Posts tagged ‘Persian’

March 3, 2018

Ehsan Saboohi’s theatrical production of Yushij’s “The Legend” is available for streaming

Spectropol is happy to once again bring the work of Iranian composer Ehsan Saboohi to our listeners…and in this case viewers, as the large work here, a dramatic concerto for solo actress, is ideally experienced as an audio/visual event. Saboohi brings Iranian poet Nima Yushij’s classic “The Legend” to life in this probing, challenging, and ultimately moving theatrical piece.

VIDEO: (stream only)

PDF Booklet

BANDCAMP (audio only, stream or free download – comes with PDF liner notes):



A translation is given below the video for non-Persian speakers (sorry, no subtitles), but the work…which is often declamatory and feels more like a play than music…can still draw one in with its own cadences and dramatic curve.


“The structure of this “concerto” is a combination of contemporary Naghali (recounting stories), spoken word, and contemporary performance art. The actress here creates musical events with voice, body, and movement; a bit like a piano concerto that does not have an orchestra. For me, the Mise-en-scène functions like the orchestration of a piece.

Naqqāli (or Naghali) is the oldest form of dramatic performance in Iran. Historically, it has adapted itself to socio-political circumstances. Before the Sassanid (651 AD), Naqqāls were poets and musicians simultaneously: they recited stories while playing instruments. Bārbad was the most renowned Naqqāl of the Sassanid. During Ghaznavids (10th-12th AD), the Court banned musical Naqqāli, but the tradition survived in remote areas.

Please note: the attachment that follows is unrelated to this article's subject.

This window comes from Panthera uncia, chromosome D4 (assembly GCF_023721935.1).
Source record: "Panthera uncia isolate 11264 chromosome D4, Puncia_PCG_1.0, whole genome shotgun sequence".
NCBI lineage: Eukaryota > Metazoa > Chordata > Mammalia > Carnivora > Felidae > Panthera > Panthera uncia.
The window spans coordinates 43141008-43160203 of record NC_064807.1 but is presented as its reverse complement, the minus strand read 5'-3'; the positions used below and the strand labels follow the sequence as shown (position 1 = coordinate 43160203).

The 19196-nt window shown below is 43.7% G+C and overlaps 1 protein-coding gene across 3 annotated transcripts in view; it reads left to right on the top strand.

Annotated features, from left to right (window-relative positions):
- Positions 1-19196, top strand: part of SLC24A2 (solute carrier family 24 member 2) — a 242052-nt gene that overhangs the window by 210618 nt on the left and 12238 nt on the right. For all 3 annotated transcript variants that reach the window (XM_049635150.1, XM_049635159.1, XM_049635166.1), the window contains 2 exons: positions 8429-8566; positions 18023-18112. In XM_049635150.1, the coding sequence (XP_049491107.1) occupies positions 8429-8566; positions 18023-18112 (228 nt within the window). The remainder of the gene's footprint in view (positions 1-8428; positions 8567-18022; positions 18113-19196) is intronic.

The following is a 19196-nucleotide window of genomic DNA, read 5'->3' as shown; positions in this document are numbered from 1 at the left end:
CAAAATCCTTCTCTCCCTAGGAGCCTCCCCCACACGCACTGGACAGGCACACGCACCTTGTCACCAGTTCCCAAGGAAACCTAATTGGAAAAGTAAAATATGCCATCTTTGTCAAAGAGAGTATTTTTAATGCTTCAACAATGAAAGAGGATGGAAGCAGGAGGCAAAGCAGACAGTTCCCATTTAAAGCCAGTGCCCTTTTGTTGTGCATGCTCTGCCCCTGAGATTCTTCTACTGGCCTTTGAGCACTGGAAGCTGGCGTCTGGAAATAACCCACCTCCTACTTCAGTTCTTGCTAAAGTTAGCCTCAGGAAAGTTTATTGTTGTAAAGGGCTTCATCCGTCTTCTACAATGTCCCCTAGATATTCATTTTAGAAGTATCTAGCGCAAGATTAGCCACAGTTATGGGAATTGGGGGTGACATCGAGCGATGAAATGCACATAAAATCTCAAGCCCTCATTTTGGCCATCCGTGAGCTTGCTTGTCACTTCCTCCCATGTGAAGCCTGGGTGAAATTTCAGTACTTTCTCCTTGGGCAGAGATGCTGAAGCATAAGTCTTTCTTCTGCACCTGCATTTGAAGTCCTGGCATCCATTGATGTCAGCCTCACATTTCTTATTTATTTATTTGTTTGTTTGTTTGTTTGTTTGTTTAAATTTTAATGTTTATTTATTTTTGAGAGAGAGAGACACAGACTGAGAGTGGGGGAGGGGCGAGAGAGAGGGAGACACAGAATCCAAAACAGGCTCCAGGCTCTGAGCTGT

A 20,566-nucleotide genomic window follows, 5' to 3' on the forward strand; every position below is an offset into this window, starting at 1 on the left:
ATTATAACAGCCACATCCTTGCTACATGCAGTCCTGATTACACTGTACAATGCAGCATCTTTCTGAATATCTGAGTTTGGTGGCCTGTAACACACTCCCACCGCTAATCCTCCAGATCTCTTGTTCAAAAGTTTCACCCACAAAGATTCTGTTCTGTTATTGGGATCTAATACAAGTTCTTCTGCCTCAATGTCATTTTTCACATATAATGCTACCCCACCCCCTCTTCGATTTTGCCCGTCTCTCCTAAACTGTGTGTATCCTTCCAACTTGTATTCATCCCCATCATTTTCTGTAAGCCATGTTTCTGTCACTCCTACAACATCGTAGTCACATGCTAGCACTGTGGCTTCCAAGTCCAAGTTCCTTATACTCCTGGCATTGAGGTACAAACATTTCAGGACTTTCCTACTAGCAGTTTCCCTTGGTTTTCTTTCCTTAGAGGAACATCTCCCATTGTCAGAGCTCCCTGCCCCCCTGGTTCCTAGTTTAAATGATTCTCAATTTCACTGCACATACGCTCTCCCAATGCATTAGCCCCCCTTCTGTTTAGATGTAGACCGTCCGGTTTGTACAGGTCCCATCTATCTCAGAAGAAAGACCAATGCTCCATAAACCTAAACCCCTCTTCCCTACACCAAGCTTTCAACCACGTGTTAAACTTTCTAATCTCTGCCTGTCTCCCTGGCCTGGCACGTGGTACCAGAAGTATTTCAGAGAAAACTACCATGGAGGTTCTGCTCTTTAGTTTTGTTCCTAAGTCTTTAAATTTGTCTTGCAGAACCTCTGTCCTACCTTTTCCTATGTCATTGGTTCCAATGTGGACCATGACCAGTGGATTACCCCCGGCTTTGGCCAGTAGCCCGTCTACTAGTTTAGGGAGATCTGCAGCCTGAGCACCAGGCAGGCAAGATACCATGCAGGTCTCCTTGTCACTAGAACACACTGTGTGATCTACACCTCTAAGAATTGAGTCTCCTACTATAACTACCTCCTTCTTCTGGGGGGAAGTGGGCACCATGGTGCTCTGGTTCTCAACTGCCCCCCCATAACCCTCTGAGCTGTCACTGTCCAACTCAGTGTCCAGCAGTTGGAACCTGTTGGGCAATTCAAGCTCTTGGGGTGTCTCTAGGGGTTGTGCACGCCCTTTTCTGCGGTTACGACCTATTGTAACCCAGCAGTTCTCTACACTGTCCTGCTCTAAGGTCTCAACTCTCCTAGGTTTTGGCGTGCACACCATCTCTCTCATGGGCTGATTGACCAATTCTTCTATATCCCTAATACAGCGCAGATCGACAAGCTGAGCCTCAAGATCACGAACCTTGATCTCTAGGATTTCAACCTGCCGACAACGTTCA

The performer – the Naqqāl – recounts stories in verse or prose accompanied by gestures and movements, and sometimes instrumental music and painted scrolls. Naqqāls function both as entertainers and as bearers of Persian literature and culture, and need to be acquainted with local cultural expressions, languages and dialects, and traditional music.

The Concerto for Solo Actress is a faithful narration based on the poem “Afsaneh” (The Legend) by Nima Yushij. I left Tehran for two years in order to write “The Legend of Yush’s Poet”. For this purpose, what place could be better than the homeland of Nima, the father of modern Iranian poetry and whose poem “The Legend” poem charmed me?

I took up residence in the village of Khesht Sar, in the Central District of Mahmudabad County, Mazan- daran Province, Iran, and in close proximity to the birthplace of Nima – Yush. Whenever I was going to the city, I saw a large board at the entrance of the city that had been written on it: “Welcome to Nima Yushij’s Birthplace”. Indeed, Yush and Mazandaran are Nima, and Nima is the pristine nature of the North of Iran. My new home was near the Caspian Sea, which Nima describes it like this: “Your lips were smiling in that wave”. The only music that filled my mind in those two years were the sounds of nature and silence. In this silence, I had the opportunity to think about one thing every day and every hour! Who is the legend? What shape is she? How is her singing? How bitter is her bitterness? And how long is her way? The performance of this work certainly has the result of cooperating with a sympathetic and committed group that I should be very grateful to all of them. Those who were with me at eleven nights’ live perfor- mance of this work and then at all stages of recording, producing, and preparing the audio and video version.